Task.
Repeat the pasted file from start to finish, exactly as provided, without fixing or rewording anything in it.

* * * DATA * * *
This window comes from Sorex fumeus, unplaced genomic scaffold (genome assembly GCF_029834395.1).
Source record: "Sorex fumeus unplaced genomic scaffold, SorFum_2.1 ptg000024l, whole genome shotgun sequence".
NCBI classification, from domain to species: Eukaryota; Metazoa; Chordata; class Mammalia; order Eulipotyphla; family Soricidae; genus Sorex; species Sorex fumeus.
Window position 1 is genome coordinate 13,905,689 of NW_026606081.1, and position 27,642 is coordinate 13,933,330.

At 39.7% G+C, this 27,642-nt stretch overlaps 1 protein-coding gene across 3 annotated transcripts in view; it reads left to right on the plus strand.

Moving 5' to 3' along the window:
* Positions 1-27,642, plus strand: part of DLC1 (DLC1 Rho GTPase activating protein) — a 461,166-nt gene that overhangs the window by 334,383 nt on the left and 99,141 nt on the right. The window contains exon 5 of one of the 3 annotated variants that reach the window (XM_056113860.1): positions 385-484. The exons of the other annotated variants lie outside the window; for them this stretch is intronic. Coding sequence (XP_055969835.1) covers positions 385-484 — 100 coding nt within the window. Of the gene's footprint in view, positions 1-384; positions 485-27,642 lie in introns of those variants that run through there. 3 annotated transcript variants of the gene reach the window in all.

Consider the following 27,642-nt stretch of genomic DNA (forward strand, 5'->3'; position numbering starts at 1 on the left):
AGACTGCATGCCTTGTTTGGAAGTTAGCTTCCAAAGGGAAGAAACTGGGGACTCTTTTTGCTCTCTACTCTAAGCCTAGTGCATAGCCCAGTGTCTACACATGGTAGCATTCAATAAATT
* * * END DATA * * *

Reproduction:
This window comes from Sorex fumeus, unplaced genomic scaffold (genome assembly GCF_029834395.1).
Source record: "Sorex fumeus unplaced genomic scaffold, SorFum_2.1 ptg000024l, whole genome shotgun sequence".
NCBI classification, from domain to species: Eukaryota; Metazoa; Chordata; class Mammalia; order Eulipotyphla; family Soricidae; genus Sorex; species Sorex fumeus.
Window position 1 is genome coordinate 13,905,689 of NW_026606081.1, and position 27,642 is coordinate 13,933,330.

At 39.7% G+C, this 27,642-nt stretch overlaps 1 protein-coding gene across 3 annotated transcripts in view; it reads left to right on the plus strand.

Moving 5' to 3' along the window:
* Positions 1-27,642, plus strand: part of DLC1 (DLC1 Rho GTPase activating protein) — a 461,166-nt gene that overhangs the window by 334,383 nt on the left and 99,141 nt on the right. The window contains exon 5 of one of the 3 annotated variants that reach the window (XM_056113860.1): positions 385-484. The exons of the other annotated variants lie outside the window; for them this stretch is intronic. Coding sequence (XP_055969835.1) covers positions 385-484 — 100 coding nt within the window. Of the gene's footprint in view, positions 1-384; positions 485-27,642 lie in introns of those variants that run through there. 3 annotated transcript variants of the gene reach the window in all.

Consider the following 27,642-nt stretch of genomic DNA (forward strand, 5'->3'; position numbering starts at 1 on the left):
AGACTGCATGCCTTGTTTGGAAGTTAGCTTCCAAAGGGAAGAAACTGGGGACTCTTTTTGCTCTCTACTCTAAGCCTAGTGCATAGCCCAGTGTCTACACATGGTAGCATTCAATAAATT